• Fantasy situation to watch in 2012: Who will actually start at WR for the Bears next year? Will Knox be healthy enough to contribute? Will the Bears look to add a more dynamic TE now that Martz is gone?
Key Free Agents: RB Matt Forte,WR Roy Williams, TE Kellen Davis, QB Josh McCown, QB Caleb Hanie, DE Israel Idonije, DT Amobi Okoye, CB Tim Jennings, CB Zackary Bowman, CB Corey Graham, S Craig Steltz, S Brandon Meriweather
Detroit Lions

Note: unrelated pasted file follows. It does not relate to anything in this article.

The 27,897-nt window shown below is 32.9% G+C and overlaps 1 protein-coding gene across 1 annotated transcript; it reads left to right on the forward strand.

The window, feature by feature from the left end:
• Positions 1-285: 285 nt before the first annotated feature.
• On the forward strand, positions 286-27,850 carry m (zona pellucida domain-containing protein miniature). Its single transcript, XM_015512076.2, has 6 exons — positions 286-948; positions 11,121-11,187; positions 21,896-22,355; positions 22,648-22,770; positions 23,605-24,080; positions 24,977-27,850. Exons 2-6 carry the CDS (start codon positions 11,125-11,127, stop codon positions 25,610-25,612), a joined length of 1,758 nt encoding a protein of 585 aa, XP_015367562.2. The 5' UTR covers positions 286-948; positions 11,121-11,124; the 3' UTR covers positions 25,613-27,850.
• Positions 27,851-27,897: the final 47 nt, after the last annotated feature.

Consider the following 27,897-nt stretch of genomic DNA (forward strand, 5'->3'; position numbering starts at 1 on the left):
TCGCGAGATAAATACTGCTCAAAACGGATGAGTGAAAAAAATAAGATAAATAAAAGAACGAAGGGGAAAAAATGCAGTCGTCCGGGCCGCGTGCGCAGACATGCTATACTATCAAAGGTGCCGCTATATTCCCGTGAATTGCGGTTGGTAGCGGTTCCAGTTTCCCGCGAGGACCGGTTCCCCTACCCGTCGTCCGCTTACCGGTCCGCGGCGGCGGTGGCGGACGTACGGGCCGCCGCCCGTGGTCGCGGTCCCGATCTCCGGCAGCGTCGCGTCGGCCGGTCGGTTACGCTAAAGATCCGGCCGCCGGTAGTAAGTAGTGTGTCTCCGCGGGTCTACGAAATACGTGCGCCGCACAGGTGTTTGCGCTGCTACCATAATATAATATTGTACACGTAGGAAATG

QB: It’s hard to imagine the Lions expecting anything close to what QB Matthew Stafford gave them in his first full season as a starting QB, as he was finally able to stay healthy in his third season in the NFL. Entering this year, Stafford had started only 13 combined games, as shoulder injuries robbed him of significant time in each of his first two seasons. In those 13 starts, Stafford combined for 2802 yards, with 19 TDs and 21 INTs, and 246 total FP. So on average, Stafford put up 215.5 yards, 1.47 TDs, 1.6 INTs, and 18.9 FPG per start in his first two seasons. Compare that to this year: In 16 starts, Stafford went 421/663 for an incredible 5038 yards, with 41 TDs and 16 INTs, ranking him 5th among all QBs with 26.5 FPG. Stafford averaged 314.9 yards per start (nearly 100 full yards more than in his first two seasons), 2.56 TDs per start (57.4% more per start than his first two years), and 1 INT per start (37.5% fewer than in his first two years). Stafford improved across the board, and not just subtly. He exploded. Without any run game to speak for most of the year, the Lions needed Stafford and WR Calvin Johnson to pick up the slack, and they did. After having just one 300-yard game in his first two seasons, Stafford had eight in 2011, including a massive 520-yard, 5-TD effort in a losing effort against the Packers in Week Seventeen. The best news for Stafford owners, outside of the fact that he was healthy all year, was that he didn’t really have a “down” stretch either. Although he had a few rough patches, only once all season did he throw for fewer than 200 yards in a game. He had 183 yards against Atlanta in Week Seven, which was also one of only four times he failed to throw multiple TDs. The book on Stafford coming out of college was that his accuracy would fail him at times, but other than a few games in which it did suffer, it’s was pinpoint, for the most part, this year. His delivery is near-perfect, and he was really composed, showing a pocket presence that really can’t be taught. He may have the most “live” arm in the league right now, as no one throws it on a rope like him, and he makes throws that only a few guys can even dream of making. He also has the best receiver in football, two solid TEs, and a decent enough supporting cast, even before potential free-agent or draft additions. And as outlined to us by receiver Nate Burleson during the season, Stafford improved greatly in terms of his mental effectiveness in 2011, which certainly helped his production. At this point, as long as Stafford’s on the field, his future looks very bright. Considering the ineffective running game and a mediocre-at-best offensive line, Stafford’s consistency was refreshing, and he should be drafted as a high-end starter next year, even though you have to take the “under” on 5000 yards and 40 TDs by default.